When the World and I Were Young


Continuing on the theme of calendars from another recent post, I’ve done some investigation into different calculations of the age of the world. The Jewish calendar and the traditional Byzantine one both date from the Anno Mundi, or Year of the World, when they estimated the creation of Earth to have taken place. Of course, these figures are way off from the estimates given by modern scientists, but the methods they used don’t date back that far. The Mayan Long Count calendar also appears to date from the estimated beginning of the world, which would have been in 3114 BC, although that would have actually been the fourth creation.

It was really only in the eighteenth century, due to advances in geology, that it became common to think of the planet’s age in terms of millions of years, let alone billions. I believe that’s also around when it was determined that the universe contained way more than our solar system, meaning the universe as a whole could be much older than the Earth. Even today, Young Earth Creationists still stick to the Biblically based estimate of around 6000 years, with the evidence otherwise being planted by Satan or a particularly capricious God to test our faith, or something like that.

I still think the shift from dinosaurs not having existed to their having lived alongside humans is just because kids think they’re cool.

The Bible does give a pretty consistent timeline, despite some significant contradictions. For instance, the length of time the Israelites spent in Egypt is sometimes given as 430 years, when adding up the ages of Moses and his ancestors back to Jacob’s son Levi gives a figure of way less than that. The 480 years from the Exodus to the building of Solomon‘s Temple as given in 1 Kings also doesn’t match with other books.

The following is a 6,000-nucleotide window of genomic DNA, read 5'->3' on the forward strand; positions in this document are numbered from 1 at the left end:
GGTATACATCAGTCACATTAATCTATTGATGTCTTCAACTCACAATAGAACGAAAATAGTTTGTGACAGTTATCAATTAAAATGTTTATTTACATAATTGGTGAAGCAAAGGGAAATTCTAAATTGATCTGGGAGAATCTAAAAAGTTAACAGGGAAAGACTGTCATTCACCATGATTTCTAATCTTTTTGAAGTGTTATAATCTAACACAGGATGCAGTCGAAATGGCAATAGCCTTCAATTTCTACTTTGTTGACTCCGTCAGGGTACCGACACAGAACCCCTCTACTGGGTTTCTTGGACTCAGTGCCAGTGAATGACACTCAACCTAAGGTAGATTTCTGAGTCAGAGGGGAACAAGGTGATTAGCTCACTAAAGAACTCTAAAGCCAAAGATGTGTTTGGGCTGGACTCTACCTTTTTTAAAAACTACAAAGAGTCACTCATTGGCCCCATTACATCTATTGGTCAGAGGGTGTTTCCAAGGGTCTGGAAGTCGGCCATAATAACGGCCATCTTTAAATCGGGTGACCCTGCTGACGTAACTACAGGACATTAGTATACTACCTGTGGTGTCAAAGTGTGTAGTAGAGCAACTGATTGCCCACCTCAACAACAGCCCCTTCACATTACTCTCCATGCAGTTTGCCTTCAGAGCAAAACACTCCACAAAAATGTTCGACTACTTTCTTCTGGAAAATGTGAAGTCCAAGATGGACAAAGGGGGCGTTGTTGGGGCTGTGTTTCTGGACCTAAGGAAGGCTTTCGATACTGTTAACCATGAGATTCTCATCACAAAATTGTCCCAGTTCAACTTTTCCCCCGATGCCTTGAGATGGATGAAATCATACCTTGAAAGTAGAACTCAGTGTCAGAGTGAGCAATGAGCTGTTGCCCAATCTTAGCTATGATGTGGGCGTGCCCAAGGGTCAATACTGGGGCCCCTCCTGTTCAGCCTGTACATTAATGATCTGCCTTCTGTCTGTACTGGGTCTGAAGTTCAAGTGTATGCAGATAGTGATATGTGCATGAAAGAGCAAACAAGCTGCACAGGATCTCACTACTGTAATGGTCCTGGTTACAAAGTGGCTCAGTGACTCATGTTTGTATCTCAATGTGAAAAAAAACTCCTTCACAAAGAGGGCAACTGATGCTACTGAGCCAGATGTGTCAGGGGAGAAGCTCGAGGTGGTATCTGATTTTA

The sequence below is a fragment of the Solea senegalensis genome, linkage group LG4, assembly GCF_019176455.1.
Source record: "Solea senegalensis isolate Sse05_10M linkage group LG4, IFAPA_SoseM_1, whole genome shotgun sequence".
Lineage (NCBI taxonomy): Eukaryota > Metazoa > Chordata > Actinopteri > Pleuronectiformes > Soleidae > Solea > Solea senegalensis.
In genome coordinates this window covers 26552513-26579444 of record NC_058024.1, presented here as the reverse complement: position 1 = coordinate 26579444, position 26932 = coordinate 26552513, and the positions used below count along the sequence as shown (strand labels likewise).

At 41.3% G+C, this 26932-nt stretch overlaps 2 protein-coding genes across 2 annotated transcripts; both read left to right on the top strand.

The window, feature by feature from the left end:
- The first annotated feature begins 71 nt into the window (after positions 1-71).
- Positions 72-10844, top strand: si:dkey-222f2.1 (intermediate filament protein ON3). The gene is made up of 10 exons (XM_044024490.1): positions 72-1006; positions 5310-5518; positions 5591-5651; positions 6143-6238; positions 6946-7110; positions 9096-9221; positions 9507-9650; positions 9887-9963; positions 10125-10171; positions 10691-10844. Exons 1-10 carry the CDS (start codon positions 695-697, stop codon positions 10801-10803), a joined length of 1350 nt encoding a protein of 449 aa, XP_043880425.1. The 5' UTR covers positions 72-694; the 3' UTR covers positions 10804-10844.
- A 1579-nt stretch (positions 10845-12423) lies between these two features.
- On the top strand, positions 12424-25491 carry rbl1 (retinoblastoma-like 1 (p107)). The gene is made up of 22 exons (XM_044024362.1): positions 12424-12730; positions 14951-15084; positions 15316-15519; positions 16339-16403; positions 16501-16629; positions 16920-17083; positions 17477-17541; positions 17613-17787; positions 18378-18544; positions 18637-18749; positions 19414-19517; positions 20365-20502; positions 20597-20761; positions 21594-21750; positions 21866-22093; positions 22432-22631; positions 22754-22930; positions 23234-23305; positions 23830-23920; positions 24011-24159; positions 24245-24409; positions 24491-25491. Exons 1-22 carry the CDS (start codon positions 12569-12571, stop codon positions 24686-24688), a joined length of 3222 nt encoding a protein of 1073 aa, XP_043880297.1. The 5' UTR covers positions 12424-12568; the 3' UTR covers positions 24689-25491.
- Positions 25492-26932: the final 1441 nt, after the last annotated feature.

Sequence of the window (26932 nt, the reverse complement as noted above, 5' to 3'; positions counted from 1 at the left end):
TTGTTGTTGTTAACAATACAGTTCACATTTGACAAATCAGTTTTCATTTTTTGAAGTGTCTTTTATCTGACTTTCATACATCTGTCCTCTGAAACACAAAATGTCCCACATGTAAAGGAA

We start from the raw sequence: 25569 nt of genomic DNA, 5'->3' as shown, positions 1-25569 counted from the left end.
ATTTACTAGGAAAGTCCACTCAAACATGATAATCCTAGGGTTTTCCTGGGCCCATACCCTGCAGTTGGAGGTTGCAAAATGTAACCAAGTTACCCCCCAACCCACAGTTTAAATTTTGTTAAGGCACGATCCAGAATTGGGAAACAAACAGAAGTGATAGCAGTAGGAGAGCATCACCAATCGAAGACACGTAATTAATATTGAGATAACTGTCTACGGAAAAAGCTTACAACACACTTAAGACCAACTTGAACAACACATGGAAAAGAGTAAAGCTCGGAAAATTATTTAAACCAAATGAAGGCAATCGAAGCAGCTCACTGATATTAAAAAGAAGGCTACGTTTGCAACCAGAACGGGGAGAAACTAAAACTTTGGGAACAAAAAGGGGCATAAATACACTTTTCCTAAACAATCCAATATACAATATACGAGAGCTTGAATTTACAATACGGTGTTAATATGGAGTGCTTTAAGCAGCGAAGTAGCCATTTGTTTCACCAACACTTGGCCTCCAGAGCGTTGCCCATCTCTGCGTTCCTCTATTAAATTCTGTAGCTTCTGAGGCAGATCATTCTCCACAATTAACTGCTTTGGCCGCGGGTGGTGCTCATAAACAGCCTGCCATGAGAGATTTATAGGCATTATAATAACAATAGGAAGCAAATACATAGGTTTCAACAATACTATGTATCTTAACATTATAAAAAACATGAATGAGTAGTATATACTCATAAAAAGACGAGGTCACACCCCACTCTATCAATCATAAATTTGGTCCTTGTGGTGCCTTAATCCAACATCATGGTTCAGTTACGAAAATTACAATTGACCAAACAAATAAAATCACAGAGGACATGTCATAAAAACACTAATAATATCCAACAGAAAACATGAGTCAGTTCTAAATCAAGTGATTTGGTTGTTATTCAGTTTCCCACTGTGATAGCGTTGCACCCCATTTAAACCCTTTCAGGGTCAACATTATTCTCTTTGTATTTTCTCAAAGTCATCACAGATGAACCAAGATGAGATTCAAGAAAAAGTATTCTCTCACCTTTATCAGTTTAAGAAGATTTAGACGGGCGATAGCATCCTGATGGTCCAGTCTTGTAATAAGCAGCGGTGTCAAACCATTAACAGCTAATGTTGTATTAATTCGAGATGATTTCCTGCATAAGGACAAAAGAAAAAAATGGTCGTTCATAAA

There are a lot of periods of forty years, which is a symbol for a generation or just a lot of something, so they probably can’t all be literal. There’s the general problem of determining dates based on people’s ages, as if a man, say, has a son at the age of thirty, that could be anytime from his thirtieth birthday until the day before his thirty-first. What might be the most significant, however, is the lack of context. For many of the patriarchs, all we get is a name and a lifespan, and many of those lifespans are absurdly long. I’m not even totally sure whoever came up with these genealogies was even trying to create a chronology. There’s a frequent theme in mythology of earlier ages when the world was more magical and there was less separation between humans and gods, and people living for centuries definitely fits with that. Compared to the Sumerian King List, which might have been an influence on the record of Biblical patriarchs, they’re really much shorter. The eight antediluvian kings are said to have ruled for a total of 241,200 years. There’s a similar document from Egypt, the Turin King List, believed to be from the time of Ramesses II, that tells of a time when the country was ruled by literal gods, some of whom reigned for thousands of years. And China has several legends about kings ruling for 18,000 years. There have been attempts to make these dates more believable, by saying they measure months instead of years or something like that, but I think that might be missing the point. With the Genesis chronology, another issue is the difference between the Greek Septuagint and the Masoretic Text, which give considerably different time periods for the antediluvian patriarchs. The Masoretic text wasn’t completed until around the tenth century, but it was based on earlier Hebrew sources, and became not only the standard in Hebrew but the basis for many Christian translations. When I read the Gospel of Nicodemus, I found the statement that the world was 5500 years old in Jesus’ time to be interesting, and this was derived from the Septuagint.